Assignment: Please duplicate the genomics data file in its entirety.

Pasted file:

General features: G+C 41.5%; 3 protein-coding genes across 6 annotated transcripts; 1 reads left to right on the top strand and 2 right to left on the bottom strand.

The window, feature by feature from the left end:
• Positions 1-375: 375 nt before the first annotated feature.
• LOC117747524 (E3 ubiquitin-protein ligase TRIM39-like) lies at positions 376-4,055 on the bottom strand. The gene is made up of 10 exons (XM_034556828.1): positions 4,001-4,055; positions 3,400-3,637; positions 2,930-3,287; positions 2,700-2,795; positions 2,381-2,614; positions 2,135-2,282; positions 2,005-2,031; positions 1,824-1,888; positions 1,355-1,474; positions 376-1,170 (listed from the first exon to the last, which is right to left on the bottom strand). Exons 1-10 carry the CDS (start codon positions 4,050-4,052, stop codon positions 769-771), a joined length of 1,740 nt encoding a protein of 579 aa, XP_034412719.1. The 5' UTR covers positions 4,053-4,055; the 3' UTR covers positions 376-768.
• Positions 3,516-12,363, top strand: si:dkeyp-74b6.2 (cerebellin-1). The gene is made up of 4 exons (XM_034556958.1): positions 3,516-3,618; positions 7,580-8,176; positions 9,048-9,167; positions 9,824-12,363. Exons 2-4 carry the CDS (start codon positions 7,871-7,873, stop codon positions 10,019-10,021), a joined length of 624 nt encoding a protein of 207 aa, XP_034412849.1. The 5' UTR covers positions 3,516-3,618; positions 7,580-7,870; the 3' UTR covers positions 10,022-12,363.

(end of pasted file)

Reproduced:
General features: G+C 41.5%; 3 protein-coding genes across 6 annotated transcripts; 1 reads left to right on the top strand and 2 right to left on the bottom strand.

The window, feature by feature from the left end:
• Positions 1-375: 375 nt before the first annotated feature.
• LOC117747524 (E3 ubiquitin-protein ligase TRIM39-like) lies at positions 376-4,055 on the bottom strand. The gene is made up of 10 exons (XM_034556828.1): positions 4,001-4,055; positions 3,400-3,637; positions 2,930-3,287; positions 2,700-2,795; positions 2,381-2,614; positions 2,135-2,282; positions 2,005-2,031; positions 1,824-1,888; positions 1,355-1,474; positions 376-1,170 (listed from the first exon to the last, which is right to left on the bottom strand). Exons 1-10 carry the CDS (start codon positions 4,050-4,052, stop codon positions 769-771), a joined length of 1,740 nt encoding a protein of 579 aa, XP_034412719.1. The 5' UTR covers positions 4,053-4,055; the 3' UTR covers positions 376-768.
• Positions 3,516-12,363, top strand: si:dkeyp-74b6.2 (cerebellin-1). The gene is made up of 4 exons (XM_034556958.1): positions 3,516-3,618; positions 7,580-8,176; positions 9,048-9,167; positions 9,824-12,363. Exons 2-4 carry the CDS (start codon positions 7,871-7,873, stop codon positions 10,019-10,021), a joined length of 624 nt encoding a protein of 207 aa, XP_034412849.1. The 5' UTR covers positions 3,516-3,618; positions 7,580-7,870; the 3' UTR covers positions 10,022-12,363.